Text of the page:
It does not need to be this way, and, frankly, it shouldn’t be this way. If 30% of time of productive teaching time is being lost, that is literally time that is being robbed from both teachers and students.

Let’s put it in perspective:  30% of the average 180 day school calendar is 60 DAYS. That’s 60 days that students could be learning, that teachers could be teaching.  When you juxtapose that with the other arguments about lengthening the school day or year, wouldn’t it just be easier to work on regaining some of that time we’re already losing.  I mean, do you think we’d have better academic outcomes if we could get back 30-45 productive days of those 60 we are losing? What about other “benefits” such as happier teachers, less bullying and anti-social behavior, fewer days missed to absenteeism (both student and teachers), and more?

Can’t be done, many will say. Yes, it can — and it’s been proven to work.  Let’s pretend for a moment that I ask you to spend one hour a week teaching social skills to students that works in a fully-integrated fashion in-step with academics?  One hour a week is the same as 36 hours over the school year (yes, I know not all school week’s are full 5-day weeks, but let’s keep this simple, shall we?).  That’s roughly the same as 6 days, over the course of a year, if you assume only a 6-hour school day. You’re presently losing as much as 60 days of the year, as it is. If you could “invest” 6 days out of the year to regain 25 productive days of teaching time, would that be worth it?  And, that’s what we’ve found — at 40% or more increase in student time-on-task when integrated social skills education is brought into the classroom.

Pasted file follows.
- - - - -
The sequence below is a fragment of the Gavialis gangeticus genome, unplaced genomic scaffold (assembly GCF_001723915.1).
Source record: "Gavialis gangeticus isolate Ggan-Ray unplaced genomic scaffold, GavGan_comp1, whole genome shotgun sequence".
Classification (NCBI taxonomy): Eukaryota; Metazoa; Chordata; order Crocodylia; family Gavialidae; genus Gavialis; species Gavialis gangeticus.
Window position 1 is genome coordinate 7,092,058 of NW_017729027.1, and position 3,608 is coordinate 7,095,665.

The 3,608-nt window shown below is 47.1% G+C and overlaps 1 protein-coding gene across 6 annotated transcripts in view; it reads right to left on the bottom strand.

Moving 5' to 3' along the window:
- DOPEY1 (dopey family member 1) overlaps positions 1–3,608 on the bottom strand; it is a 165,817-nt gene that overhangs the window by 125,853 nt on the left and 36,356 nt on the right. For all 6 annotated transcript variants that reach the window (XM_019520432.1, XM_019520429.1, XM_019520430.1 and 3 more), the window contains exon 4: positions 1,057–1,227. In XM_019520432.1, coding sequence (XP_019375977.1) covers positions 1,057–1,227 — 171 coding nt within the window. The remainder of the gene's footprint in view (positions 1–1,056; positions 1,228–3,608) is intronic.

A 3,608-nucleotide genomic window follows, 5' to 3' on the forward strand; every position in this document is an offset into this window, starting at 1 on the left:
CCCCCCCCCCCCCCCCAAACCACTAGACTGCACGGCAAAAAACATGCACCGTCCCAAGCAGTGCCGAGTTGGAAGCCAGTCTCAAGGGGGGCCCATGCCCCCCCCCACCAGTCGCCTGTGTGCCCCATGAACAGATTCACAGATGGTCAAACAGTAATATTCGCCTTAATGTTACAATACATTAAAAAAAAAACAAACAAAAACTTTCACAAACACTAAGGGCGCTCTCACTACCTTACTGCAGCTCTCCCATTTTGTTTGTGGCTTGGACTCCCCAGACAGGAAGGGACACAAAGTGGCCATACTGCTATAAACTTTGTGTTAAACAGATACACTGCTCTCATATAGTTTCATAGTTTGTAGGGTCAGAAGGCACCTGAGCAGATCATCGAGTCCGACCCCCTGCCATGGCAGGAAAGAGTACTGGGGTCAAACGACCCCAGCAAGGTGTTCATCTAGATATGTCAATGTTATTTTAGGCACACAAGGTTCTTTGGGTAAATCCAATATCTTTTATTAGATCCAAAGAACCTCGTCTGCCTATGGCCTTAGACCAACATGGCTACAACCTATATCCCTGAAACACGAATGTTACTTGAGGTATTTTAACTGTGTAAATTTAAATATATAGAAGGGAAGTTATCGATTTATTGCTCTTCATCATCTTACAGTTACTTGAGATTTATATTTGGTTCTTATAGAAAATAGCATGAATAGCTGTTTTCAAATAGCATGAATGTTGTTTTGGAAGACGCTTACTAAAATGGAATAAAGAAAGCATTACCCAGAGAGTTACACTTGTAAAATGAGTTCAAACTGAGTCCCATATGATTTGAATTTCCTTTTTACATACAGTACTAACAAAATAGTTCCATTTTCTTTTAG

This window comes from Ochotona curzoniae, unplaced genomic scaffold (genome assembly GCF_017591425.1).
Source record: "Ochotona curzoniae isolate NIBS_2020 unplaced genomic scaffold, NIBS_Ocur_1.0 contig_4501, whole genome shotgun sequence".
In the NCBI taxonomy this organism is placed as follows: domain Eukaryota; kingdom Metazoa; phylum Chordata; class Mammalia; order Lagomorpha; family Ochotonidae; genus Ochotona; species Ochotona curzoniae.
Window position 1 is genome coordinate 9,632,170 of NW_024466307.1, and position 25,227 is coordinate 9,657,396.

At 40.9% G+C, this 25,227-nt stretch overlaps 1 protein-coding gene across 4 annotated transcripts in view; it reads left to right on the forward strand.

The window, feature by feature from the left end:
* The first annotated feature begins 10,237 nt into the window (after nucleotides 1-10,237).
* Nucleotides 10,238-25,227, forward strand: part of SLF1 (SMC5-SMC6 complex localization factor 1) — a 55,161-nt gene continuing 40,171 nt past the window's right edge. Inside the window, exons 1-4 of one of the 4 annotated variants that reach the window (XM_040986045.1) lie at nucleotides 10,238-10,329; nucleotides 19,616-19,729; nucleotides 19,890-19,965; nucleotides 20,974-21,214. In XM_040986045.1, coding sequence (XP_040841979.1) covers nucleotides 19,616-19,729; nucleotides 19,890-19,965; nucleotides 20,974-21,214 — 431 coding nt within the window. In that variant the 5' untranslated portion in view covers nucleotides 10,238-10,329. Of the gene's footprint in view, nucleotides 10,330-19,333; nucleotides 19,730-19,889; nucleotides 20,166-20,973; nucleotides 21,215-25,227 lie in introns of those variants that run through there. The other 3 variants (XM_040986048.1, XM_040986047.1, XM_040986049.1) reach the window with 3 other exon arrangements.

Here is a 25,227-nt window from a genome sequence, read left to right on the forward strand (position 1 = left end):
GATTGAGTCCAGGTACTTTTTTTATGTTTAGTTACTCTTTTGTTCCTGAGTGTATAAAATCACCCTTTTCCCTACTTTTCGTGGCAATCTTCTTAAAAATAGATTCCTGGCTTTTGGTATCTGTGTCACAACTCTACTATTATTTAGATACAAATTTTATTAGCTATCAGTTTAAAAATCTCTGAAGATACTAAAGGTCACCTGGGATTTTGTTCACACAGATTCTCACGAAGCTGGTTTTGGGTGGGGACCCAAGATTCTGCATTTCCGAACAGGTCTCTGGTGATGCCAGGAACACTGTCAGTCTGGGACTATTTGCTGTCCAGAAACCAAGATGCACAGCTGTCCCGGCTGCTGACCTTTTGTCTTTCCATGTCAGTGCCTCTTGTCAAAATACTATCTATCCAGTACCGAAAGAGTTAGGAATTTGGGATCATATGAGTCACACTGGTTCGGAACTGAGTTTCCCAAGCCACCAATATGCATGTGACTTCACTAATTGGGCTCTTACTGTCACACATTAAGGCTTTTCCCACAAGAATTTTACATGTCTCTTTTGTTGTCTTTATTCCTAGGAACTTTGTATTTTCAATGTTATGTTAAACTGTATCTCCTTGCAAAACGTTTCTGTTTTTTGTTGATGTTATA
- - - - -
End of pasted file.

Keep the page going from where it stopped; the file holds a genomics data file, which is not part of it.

So, when we talk about “gee, we don’t have the time” to teach social skills, I’d argue that we not ony HAVE the time ,we must offer it in order to make best use of the time we do have.  If we could cut down the level of disruption and poor behavior in the classroom, we’d have more time to teach.  Students who are paying attention instead of mucking around are more likely to learn — and they aren’t going to wreck the learning of those students who really do want to do their best. Teachers who are able to spend more time teaching and less time “babysitting” will feel more productive.  And the bottom line is, with the Race to the Top funding emphasizing “teacher effectiveness” it’s clear that many people are concerned about the same thing.

“We don’t have time” is another common reason we hear for why schools don’t think they can bring in social skills education. But, if we can turn wasted time into productive time — without increasing the number of hours or days students and teachers have to spend in the classroom — don’t you think this is time well spent? It’ll do more for you than trying, one more time, to drill math rules or grammar into an audience who isn’t focused and ready to learn. You can’t teach them until they are paying attention, not matter how good you are.  Let’s give our teachers a break and give them the tools to be effective, at the same time we are determined to grade them on that “effectiveness.”

BTW: I’m very open to hearing from more teachers on what they think and what their experiences are.  Please send this link to any teacher you may know and ask them to weigh in…you can also email me directly at if you don’t want to comment in the blog.